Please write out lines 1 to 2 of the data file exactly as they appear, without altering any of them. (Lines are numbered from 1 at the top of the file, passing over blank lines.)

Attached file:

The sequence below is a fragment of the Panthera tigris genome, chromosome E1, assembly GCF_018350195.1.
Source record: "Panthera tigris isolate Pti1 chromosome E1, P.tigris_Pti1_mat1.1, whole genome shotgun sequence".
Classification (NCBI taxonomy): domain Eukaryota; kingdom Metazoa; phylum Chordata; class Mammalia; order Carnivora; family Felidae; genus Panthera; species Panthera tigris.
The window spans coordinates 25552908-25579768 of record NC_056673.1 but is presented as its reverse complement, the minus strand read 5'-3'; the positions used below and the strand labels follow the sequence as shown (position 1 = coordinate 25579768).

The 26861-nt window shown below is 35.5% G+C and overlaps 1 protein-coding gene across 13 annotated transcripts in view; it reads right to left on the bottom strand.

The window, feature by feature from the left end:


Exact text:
The sequence below is a fragment of the Panthera tigris genome, chromosome E1, assembly GCF_018350195.1.
Source record: "Panthera tigris isolate Pti1 chromosome E1, P.tigris_Pti1_mat1.1, whole genome shotgun sequence".